Estimated 820 million people go hungry
By BARRY SCHWEID, AP Diplomatic WriterThu May 24, 5:20 PM ET
An estimated 820 million people around the world do not get enough to eat, despite delivery of 2.5 million tons of American food a year worth more than $1 billion, the U.S. Office of Food for Peace told Congress on Thursday.
Millions of lives have been saved as a result of the largest food aid program in the world, testified William Hammink, director of the U.S. Agency for International Development program.
However, Hammink and Thomas Melito, of the Government Accountability Office, a congressional watchdog agency, said emergency food aid requests are increasing as are transportation costs, while natural disasters compound needs.
For instance, Hammink said, droughts that used to occur in Africa every 10 or 20 years recently began occurring every two or three years. At the same time, he said, the spread of HIV/AIDS in southern Africa contributes to the food crisis by leaving more people unable to work.
Hammink told the House Africa and Global Affairs subcommittee that the Bush administration is proposing that up to 25 percent of the U.S. food contributions be purchased locally, easing delivery costs.
And to help reduce the time needed to respond to emergencies, Hammink said the Agency for International Development is pursuing a successful program of pre-positioning food aid at U.S. ports and overseas.
Rep. Christopher H. Smith, R-N.J., said the proposal for local purchases was controversial because farm groups, agribusiness and the maritime industry benefit from the current program.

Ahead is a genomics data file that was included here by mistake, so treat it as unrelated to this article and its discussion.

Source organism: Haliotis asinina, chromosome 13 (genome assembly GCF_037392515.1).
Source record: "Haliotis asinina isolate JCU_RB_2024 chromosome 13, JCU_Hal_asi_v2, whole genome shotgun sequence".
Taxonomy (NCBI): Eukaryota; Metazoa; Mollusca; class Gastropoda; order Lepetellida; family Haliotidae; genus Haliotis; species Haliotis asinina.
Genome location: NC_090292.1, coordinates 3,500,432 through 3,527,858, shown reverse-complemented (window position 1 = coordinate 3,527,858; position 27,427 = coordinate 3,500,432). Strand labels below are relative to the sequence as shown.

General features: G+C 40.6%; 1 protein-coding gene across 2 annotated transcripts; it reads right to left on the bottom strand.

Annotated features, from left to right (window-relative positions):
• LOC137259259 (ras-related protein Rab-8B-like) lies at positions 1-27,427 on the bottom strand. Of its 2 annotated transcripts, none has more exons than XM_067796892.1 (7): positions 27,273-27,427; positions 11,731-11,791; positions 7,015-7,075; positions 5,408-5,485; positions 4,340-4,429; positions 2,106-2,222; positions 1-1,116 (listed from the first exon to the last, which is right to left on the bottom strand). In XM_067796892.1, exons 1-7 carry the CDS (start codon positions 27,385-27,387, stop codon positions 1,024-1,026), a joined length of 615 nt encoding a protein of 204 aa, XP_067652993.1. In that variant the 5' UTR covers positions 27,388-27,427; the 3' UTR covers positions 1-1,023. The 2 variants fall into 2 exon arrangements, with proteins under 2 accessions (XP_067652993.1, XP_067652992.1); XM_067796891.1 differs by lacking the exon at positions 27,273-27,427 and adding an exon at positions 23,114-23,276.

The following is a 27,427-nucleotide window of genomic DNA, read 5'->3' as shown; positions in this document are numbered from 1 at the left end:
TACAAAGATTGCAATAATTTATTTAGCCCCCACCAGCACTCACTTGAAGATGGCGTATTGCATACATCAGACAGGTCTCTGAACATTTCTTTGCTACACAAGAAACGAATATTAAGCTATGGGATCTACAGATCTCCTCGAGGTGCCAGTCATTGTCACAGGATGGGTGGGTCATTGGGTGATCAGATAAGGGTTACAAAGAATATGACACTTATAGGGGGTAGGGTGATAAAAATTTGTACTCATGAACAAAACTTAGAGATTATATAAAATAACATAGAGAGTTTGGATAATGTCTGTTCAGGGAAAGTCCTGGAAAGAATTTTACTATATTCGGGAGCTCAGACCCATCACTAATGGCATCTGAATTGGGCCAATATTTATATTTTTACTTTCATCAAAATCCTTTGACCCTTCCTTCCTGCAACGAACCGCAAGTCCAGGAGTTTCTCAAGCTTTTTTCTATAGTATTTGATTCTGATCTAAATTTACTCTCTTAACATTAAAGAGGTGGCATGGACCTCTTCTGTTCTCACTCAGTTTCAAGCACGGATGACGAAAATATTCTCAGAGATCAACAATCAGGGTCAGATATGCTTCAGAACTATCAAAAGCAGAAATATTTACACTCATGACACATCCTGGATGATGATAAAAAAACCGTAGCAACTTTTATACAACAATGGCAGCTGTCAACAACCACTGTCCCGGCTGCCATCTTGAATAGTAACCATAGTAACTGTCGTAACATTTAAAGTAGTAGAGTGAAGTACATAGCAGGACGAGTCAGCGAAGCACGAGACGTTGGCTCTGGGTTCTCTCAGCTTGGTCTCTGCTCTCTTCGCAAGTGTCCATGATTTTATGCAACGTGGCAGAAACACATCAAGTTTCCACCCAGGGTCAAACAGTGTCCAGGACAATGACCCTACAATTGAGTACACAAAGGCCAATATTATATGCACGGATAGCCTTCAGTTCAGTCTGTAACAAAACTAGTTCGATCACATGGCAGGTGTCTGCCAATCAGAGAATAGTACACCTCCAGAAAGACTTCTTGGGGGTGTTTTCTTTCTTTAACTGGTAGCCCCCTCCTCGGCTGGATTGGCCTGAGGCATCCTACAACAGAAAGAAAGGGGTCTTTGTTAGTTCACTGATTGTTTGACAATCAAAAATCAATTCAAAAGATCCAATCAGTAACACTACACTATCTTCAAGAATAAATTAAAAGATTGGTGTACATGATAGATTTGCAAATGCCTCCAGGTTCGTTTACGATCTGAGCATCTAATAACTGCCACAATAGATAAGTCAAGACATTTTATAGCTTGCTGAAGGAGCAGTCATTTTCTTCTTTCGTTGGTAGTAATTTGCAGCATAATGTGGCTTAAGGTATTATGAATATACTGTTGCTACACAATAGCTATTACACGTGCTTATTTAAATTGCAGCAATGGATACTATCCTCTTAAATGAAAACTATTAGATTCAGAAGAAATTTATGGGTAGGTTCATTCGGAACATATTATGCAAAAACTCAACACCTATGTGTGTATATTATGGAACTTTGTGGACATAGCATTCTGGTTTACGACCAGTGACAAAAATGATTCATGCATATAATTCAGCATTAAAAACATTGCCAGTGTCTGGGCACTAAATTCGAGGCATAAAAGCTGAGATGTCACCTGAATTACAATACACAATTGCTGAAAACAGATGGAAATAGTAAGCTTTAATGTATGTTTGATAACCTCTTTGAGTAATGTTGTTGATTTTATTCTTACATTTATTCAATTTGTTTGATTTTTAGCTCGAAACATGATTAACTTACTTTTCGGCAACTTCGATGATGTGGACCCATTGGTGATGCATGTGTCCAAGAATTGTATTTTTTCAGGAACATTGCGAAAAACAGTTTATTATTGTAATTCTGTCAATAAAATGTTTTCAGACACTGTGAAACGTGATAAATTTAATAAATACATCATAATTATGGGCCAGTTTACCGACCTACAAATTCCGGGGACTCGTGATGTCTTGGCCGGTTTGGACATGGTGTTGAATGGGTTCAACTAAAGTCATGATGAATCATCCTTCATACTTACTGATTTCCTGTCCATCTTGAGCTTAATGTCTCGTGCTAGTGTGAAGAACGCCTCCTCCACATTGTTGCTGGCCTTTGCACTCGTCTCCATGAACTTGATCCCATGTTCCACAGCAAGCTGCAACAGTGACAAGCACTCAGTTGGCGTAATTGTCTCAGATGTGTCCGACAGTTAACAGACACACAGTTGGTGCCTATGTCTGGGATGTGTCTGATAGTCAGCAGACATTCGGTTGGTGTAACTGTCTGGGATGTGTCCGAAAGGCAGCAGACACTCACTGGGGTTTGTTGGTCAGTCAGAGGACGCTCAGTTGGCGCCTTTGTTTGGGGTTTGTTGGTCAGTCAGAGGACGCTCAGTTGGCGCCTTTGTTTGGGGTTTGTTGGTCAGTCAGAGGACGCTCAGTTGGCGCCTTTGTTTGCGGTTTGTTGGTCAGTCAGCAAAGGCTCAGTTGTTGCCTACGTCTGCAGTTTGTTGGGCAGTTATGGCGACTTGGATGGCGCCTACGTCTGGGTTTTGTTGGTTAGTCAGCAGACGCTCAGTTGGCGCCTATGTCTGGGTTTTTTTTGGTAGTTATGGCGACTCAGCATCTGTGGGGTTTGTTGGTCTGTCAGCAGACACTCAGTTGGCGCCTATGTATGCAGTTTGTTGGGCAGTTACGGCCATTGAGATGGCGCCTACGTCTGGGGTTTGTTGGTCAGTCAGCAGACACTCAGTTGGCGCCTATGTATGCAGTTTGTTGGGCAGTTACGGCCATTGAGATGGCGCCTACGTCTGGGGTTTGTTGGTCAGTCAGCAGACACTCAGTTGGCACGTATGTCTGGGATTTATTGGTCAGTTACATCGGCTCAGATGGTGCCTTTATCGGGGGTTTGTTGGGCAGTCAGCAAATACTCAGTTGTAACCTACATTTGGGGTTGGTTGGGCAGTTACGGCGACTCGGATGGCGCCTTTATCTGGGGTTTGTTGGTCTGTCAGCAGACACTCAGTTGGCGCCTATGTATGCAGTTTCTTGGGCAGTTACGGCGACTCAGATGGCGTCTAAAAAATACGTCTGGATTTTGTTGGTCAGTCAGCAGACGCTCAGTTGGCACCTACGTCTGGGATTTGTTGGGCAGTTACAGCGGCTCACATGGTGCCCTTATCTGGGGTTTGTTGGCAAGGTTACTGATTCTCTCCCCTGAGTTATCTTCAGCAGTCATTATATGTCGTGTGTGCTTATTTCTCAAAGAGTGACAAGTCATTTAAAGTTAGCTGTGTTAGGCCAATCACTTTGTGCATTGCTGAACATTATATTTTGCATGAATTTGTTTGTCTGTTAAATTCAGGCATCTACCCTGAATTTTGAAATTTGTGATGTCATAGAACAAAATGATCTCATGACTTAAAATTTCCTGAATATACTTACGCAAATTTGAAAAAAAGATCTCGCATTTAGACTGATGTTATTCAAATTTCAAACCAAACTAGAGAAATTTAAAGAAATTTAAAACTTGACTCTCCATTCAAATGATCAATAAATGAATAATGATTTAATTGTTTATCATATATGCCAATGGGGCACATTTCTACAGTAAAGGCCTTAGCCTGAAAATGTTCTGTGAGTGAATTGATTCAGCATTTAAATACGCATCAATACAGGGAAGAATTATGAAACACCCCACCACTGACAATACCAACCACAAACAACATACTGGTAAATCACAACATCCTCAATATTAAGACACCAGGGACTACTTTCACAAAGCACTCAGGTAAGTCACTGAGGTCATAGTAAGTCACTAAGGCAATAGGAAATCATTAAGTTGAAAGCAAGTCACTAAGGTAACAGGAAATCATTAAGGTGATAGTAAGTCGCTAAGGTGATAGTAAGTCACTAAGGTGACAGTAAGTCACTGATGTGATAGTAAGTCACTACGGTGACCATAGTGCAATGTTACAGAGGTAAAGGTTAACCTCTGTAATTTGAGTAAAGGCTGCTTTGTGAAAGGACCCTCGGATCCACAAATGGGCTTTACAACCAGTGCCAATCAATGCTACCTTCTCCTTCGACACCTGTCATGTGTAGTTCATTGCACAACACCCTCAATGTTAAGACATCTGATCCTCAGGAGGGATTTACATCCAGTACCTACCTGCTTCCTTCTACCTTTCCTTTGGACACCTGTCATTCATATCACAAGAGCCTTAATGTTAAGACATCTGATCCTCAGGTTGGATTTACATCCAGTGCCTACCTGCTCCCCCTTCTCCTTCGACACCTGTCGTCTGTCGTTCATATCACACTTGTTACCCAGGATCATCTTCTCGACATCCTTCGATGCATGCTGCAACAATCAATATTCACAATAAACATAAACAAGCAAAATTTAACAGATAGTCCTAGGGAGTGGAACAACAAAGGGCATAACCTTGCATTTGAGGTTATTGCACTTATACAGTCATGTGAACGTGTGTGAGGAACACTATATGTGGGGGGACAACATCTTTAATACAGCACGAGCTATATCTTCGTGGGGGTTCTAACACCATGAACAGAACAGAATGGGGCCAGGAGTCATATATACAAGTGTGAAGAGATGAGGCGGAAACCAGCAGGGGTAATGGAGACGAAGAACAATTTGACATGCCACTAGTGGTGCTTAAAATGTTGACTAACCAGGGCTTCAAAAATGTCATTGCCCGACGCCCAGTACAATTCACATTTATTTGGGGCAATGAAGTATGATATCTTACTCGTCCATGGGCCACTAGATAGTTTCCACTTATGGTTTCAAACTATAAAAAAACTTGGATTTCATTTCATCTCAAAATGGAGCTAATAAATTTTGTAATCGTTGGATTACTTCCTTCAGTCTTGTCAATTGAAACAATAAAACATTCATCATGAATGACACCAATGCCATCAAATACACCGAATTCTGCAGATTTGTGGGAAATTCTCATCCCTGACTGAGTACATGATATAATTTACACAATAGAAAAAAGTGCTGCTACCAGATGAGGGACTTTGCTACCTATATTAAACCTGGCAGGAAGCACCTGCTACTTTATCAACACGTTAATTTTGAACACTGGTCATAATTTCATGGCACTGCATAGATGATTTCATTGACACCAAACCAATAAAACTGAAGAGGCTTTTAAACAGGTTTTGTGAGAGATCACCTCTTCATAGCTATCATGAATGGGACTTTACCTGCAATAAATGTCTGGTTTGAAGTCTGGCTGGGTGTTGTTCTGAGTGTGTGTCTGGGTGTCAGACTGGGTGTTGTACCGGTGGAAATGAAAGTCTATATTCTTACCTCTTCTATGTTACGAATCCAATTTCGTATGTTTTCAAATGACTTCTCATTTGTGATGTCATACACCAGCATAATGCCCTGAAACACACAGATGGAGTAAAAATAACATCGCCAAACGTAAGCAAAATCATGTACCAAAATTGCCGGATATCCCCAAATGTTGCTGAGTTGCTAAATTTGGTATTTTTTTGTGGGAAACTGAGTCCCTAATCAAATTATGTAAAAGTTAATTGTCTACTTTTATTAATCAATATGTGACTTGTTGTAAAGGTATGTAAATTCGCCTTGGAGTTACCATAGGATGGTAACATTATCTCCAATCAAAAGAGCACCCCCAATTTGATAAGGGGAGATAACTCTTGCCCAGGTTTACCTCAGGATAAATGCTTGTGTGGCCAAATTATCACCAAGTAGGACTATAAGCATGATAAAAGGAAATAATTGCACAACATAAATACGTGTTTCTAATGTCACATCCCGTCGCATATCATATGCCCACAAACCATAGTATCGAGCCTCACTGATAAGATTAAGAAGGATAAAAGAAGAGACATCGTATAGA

"However, the status quo is not serving the interests of our food assistance programs if domestic economic interests are overriding the need to save people from dying of hunger," Smith said.
The senior Republican on the subcommittee said he was encouraging Congress to grant the authority to make emergency food purchases closer to where the food is to be distributed.
Melito, testifying on a GAO report completed last month, said under U.S. law 75 percent of the food must be shipped on U.S. flag carriers, which generally cost more than foreign carriers.
The GAO report concluded rising business and transportation costs have contributed to a 52 percent decline in the amount of food delivered between 2001 and 2006 and take up 65 percent of what is spent on emergency food aid.
The watchdog agency recommended improved planning and better monitoring of deliveries.
Still, the report said the U.S. program last year helped more than 70 million people